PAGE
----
Beatrix Hospital

Gorinchem, Netherlands

Beatrix Hospital

Gorinchem, Netherlands
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Cobbaert C.,Leiden University | Weykamp C.,Beatrix Hospital | Franck P.,Haga Hospital | de Jonge R.,EMCR | And 5 more authors.
Clinica Chimica Acta | Year: 2012

Background: Equivalence of results among laboratories is a major mission for medical laboratories. Monitoring of test equivalence is structurally integrated in the Dutch External Quality Assessment (EQA) scheme since 2005. Commutable poolsera, single donation "spy" sera and biological variance tolerance limits have been introduced in the EQA scheme for evaluation of the degree of test equivalence and its determinants. Methods: In the annual cycle scheme 24 samples, covering the (patho)physiological measuring range for 17 analytes, are assayed by 220 participating laboratories at biweekly intervals. Test equivalence was evaluated by calculating overall median interlaboratory coefficients of variation (CVs) and its bias and imprecision components. Data from 2005 and 2010 schemes are evaluated to investigate trends in performance and success of standardization efforts. Results: Overall median interlaboratory CVs in 2010 were mostly better than in 2005. Median interlaboratory CVs became <. 5% for electrolytes and substrates, and <. 10% for enzymes. Improvement in median interlaboratory CVs over these five years is mainly explained by improved method standardization, especially for enzymes and creatinine. Conclusion: The Dutch EQA-program proves to be a powerful instrument to evaluate test equivalence. It allows monitoring standardization efforts in a highly effective way and gives insight into remaining standardization potential. © 2012 Elsevier B.V.


De Jonge V.,Erasmus Medical Center | Nicolaas J.S.,Erasmus Medical Center | Van Baalen O.,Beatrix Hospital | Brouwer J.T.,Reinier Of Graaf Hospital | And 4 more authors.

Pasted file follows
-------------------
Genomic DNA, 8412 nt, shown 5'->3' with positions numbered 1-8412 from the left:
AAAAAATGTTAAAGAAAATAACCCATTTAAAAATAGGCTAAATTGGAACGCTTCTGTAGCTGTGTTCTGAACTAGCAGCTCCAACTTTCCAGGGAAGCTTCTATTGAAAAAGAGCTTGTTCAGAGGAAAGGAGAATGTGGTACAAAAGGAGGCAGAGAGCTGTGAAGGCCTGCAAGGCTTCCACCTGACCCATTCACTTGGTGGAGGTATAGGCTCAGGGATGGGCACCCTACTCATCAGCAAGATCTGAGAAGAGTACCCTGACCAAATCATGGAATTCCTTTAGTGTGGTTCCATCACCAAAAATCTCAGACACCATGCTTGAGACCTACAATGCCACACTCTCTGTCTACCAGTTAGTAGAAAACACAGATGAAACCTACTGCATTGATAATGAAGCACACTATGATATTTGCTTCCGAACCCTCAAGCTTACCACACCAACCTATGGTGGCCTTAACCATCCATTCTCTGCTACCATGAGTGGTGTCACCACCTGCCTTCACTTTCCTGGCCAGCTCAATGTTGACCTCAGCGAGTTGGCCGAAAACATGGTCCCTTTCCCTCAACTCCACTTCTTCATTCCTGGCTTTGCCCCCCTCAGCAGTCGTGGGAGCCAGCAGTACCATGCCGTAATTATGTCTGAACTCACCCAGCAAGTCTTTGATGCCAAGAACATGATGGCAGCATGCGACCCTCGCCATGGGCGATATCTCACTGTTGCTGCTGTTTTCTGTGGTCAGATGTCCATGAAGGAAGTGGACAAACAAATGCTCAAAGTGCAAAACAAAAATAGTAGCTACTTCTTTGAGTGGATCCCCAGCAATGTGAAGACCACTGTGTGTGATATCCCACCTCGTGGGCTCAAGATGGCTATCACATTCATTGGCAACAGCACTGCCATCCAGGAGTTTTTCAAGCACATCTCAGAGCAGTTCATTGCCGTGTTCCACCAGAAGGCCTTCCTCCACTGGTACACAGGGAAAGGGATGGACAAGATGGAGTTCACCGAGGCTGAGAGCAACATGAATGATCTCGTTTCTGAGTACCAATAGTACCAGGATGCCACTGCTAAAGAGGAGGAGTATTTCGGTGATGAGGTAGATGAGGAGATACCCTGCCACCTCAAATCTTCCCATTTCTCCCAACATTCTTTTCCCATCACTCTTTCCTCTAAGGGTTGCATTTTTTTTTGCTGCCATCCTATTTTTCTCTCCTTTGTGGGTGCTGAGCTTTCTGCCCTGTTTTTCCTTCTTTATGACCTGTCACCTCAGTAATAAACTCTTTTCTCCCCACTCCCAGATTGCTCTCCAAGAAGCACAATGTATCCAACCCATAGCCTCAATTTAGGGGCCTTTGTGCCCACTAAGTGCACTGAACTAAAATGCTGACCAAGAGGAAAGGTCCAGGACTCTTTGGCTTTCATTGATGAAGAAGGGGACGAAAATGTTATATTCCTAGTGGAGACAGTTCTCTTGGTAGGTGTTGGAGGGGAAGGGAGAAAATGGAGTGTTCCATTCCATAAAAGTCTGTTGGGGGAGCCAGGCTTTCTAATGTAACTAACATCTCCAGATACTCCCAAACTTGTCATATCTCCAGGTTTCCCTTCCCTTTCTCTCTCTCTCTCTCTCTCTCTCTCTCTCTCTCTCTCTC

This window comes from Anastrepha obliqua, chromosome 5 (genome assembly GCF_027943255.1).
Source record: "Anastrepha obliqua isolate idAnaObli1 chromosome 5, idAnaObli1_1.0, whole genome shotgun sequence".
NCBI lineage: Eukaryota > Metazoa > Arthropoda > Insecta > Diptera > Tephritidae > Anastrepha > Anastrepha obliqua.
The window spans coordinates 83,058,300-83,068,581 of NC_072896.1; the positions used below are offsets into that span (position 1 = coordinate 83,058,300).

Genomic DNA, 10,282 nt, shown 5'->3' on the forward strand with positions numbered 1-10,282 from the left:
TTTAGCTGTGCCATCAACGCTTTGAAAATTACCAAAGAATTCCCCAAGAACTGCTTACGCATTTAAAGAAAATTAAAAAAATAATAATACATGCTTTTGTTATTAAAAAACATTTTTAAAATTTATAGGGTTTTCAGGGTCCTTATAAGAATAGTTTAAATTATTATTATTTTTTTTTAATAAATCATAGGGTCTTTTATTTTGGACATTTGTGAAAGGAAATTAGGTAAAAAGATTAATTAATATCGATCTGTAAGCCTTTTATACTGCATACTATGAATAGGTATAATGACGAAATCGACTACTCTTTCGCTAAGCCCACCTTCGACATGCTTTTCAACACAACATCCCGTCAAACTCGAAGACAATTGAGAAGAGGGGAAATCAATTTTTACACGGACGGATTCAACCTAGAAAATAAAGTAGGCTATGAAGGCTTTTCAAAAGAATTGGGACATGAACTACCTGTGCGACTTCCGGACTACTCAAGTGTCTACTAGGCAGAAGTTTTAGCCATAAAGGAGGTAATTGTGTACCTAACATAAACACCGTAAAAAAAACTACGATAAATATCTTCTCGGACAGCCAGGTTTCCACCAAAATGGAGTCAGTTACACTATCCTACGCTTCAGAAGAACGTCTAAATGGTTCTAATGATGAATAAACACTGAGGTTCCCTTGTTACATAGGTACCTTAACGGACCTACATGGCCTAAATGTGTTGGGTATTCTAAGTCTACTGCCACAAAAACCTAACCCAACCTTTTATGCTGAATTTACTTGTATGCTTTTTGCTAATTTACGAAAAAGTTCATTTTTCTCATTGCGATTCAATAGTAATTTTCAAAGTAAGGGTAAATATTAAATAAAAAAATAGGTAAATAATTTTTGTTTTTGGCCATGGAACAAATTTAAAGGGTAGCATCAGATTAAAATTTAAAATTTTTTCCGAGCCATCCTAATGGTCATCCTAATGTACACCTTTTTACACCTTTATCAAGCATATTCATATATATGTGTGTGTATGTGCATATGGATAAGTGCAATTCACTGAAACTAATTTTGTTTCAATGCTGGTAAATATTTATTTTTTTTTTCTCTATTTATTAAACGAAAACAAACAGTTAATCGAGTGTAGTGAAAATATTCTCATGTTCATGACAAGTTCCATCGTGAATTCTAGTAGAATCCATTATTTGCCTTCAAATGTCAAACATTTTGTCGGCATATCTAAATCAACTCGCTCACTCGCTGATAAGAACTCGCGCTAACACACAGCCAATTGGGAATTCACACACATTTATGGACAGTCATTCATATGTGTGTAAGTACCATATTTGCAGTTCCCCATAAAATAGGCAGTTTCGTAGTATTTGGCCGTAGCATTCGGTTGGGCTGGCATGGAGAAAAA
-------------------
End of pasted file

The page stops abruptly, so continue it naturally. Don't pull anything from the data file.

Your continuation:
American Journal of Gastroenterology | Year: 2012

OBJECTIVES: Colonoscopy is the gold standard for visualization of the colon. It is generally accepted as a safe procedure and major adverse events occur at a low rate. However, few data are available on structured assessment of (minor) post-procedural adverse events. METHODS: Consecutive outpatients undergoing colonoscopy were asked for permission to be called 30 days after their procedure. A standard telephone interview was developed to assess the occurrence of (i) major adverse events (hospital visit required), (ii) minor adverse events, and (iii) days missed from work. Adverse events were further categorized in definite-, possible-, and unrelated adverse events. Patients were contacted between January 2010 and September 2010. RESULTS: Out of a total of 1,528 patients who underwent colonoscopy and gave permission for a telephone call, 1,144 patients were contacted (response: 75%), 49% were male, the mean age was 59 years (s.d.: 14). Thirty-four patients (3%) reported major adverse events. These were definite-related in nine (1%) patients, possible-related in 6 (1%), and unrelated in 19 patients (2%). Minor adverse events were reported by 466 patients (41%). These were definite-related in 336 patients (29%), possible-related in 36 (3%), and unrelated in the remaining 94 patients (8%). Female gender (odds ratio (OR): 1.5), age <50 years (OR: 1.5), colonoscopy for colorectal cancer screening/surveillance (OR: 1.6), and fellow-endoscopy (OR: 1.7) were risk factors for the occurrence of any definite-related adverse event. Patients who reported definite-related adverse events were significantly less often willing to return for colonoscopy (81 vs. 88%, P<0.01) and were less often positive about the entire colonoscopy experience (84 vs. 89%, P=0.04). CONCLUSIONS: Structured assessment of post-colonoscopy adverse events shows that these are more common than generally reported. Close to one-third of patients report definite-related adverse events, which are major in close to 1 in 100 patients. The occurrence of adverse events does have an impact on the willingness to return for colonoscopy. © 2012 by the American College of Gastroenterology.